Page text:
Natural gas leak, mold contamination leads to shutdown of Regency Hotel and Conference Center

Published: Oct. 3, 2022 at 6:40 PM CDT
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JACKSON, Miss. (WLBT) - The Regency Hotel and Conference Center is officially shut down as a result of noncompliance, including mold infestation.

Code enforcement officers put up several condemnation cards around the property just before noon Monday.

The city of Jackson’s interim director of planning said, according to the judge’s order, the property owner has 180 days to either demolish the building or spend an estimated 5 to 8 million dollars bringing it up to code.

Otherwise, they’ll be sentenced to 120 days in prison.

The hotel’s shutdown comes after a municipal court judge toured the property, finding mold in at least 12 guest rooms and a gas leak that presents an “extreme fire hazard.”

The building is the final piece in the puzzle for the state’s decade-long plan to clean up the fairgrounds.

Agriculture Commissioner Andy Gipson said it’s a plan that won’t be affected by the Regency’s closure because the state had planned on demolishing it anyways.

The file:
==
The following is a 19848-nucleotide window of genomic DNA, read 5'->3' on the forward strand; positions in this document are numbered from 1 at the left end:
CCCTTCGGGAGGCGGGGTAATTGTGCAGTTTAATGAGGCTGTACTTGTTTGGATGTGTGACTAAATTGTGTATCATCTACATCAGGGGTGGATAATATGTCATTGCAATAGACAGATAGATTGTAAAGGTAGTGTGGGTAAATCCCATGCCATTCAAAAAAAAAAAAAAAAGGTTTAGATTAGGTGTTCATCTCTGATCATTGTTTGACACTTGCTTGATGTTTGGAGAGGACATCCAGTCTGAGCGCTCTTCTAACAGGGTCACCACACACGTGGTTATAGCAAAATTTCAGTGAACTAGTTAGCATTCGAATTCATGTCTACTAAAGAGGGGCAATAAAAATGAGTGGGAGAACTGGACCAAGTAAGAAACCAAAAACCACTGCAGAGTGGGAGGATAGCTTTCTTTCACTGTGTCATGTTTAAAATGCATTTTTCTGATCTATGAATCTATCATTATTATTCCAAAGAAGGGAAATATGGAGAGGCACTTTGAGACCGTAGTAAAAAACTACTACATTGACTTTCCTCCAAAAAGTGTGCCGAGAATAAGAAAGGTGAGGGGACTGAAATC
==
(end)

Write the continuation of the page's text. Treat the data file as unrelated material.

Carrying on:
“Of the three properties, the Regency was in the worst shape,” Gipson said. “It would have cost more to rehab any of them, but frankly, the Regency is past saving.”

While Gipson is confident the state will eventually acquire the property, nothing is official just yet.

“I think there’s been an offer and a counteroffer and appraisals have been obtained. I haven’t talked to anybody recently, but that process should be very close to wrapping up,” Gipson said. “As soon as the [Department of Finance and Administration] acquires it, we’ll be able to move on with the demolition aspect of it.”

The other two properties that are part of the state’s plans are the OYO hotel and Dennery’s Restaurant.

Dennery’s was torn down in July and will serve as a parking lot for large events at the state fairgrounds, including the upcoming state fair.

As far as the OYO is concerned, Gipson said the building is set to be demolished by December 8th.

Collectively, all three properties will open up about 1,200 additional parking spaces for the fairgrounds in the short term.

The state’s long-term plans are up in the air.

“We’ve been in conversations with other developers about these properties as to what the best use of them would be from a public standpoint,” Gipson said. “We haven’t made any decisions, but we’re going to look into that as we move ahead.”

The city of Jackson said code enforcement officers went to every single room Monday to make sure nobody was inside.

There was also a homeless coordinator on-site helping tenants find new housing arrangements.

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